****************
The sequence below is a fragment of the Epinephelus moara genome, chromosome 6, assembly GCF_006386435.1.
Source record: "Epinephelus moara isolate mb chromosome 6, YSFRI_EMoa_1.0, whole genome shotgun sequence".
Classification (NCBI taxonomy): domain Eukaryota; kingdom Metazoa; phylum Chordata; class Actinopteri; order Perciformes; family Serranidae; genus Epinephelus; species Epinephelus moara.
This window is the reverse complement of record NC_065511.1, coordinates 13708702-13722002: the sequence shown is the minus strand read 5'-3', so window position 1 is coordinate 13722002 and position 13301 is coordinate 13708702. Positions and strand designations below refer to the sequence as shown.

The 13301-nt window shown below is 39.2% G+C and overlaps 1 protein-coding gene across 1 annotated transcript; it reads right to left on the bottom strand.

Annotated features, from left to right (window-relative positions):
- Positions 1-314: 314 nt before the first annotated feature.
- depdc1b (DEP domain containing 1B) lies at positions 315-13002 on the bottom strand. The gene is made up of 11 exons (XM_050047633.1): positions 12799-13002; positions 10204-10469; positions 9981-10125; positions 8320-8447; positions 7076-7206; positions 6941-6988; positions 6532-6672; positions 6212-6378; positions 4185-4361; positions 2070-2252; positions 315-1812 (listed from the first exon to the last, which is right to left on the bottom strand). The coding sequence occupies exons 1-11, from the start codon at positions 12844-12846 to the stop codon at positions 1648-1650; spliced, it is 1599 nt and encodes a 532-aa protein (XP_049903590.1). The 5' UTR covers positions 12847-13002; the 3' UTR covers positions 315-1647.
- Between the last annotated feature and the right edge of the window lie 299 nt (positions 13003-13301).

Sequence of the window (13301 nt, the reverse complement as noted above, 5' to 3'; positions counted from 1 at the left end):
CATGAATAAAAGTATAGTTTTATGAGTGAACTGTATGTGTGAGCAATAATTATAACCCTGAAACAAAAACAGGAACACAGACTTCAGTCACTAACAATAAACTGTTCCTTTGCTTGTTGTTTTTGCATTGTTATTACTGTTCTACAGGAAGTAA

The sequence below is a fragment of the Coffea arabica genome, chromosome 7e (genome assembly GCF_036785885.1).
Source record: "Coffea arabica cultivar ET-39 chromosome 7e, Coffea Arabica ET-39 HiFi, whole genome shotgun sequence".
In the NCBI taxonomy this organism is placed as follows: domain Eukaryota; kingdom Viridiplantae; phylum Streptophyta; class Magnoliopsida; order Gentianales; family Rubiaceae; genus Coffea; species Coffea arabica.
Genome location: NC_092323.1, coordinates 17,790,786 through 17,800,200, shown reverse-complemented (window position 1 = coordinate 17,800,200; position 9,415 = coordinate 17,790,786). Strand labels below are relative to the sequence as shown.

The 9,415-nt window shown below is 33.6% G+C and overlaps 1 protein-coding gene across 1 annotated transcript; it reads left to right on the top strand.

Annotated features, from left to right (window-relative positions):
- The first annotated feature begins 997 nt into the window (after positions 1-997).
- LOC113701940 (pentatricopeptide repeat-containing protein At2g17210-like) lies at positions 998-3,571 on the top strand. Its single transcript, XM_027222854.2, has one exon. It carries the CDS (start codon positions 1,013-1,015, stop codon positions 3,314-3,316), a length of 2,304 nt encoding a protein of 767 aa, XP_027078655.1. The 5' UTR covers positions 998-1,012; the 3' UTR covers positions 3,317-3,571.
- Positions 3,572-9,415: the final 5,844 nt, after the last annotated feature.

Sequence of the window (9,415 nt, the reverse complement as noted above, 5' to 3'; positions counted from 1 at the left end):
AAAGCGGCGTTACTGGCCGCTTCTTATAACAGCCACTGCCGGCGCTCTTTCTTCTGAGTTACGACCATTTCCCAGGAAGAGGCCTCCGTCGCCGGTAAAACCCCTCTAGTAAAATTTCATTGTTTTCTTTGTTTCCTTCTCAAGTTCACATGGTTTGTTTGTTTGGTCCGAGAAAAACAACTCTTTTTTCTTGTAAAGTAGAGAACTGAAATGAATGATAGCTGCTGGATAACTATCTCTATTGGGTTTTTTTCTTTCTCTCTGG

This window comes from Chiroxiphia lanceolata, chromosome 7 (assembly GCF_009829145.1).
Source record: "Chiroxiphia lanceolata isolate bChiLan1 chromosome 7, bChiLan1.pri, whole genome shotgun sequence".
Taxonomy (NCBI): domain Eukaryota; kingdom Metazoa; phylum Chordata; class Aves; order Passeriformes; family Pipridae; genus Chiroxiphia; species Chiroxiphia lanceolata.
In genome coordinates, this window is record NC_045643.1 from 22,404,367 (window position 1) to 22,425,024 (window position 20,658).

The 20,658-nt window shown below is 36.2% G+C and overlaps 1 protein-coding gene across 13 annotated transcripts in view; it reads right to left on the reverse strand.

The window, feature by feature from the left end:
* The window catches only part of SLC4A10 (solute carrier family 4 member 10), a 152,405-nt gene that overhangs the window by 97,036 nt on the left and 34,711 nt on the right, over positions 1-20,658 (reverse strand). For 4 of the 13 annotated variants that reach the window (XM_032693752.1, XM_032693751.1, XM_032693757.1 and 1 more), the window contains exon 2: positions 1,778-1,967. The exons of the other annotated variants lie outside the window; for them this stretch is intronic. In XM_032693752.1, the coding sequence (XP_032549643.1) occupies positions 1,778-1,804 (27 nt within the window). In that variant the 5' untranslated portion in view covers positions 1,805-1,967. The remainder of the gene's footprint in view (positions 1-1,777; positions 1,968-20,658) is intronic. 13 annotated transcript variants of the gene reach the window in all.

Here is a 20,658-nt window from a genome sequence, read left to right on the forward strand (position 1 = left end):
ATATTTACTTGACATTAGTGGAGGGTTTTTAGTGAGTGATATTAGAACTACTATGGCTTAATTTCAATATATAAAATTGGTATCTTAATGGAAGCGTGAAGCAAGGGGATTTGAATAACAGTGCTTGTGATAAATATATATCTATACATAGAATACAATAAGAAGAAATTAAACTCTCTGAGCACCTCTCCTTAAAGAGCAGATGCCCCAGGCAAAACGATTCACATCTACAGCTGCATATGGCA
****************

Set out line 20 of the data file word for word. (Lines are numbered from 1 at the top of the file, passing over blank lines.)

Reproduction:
- Positions 3,572-9,415: the final 5,844 nt, after the last annotated feature.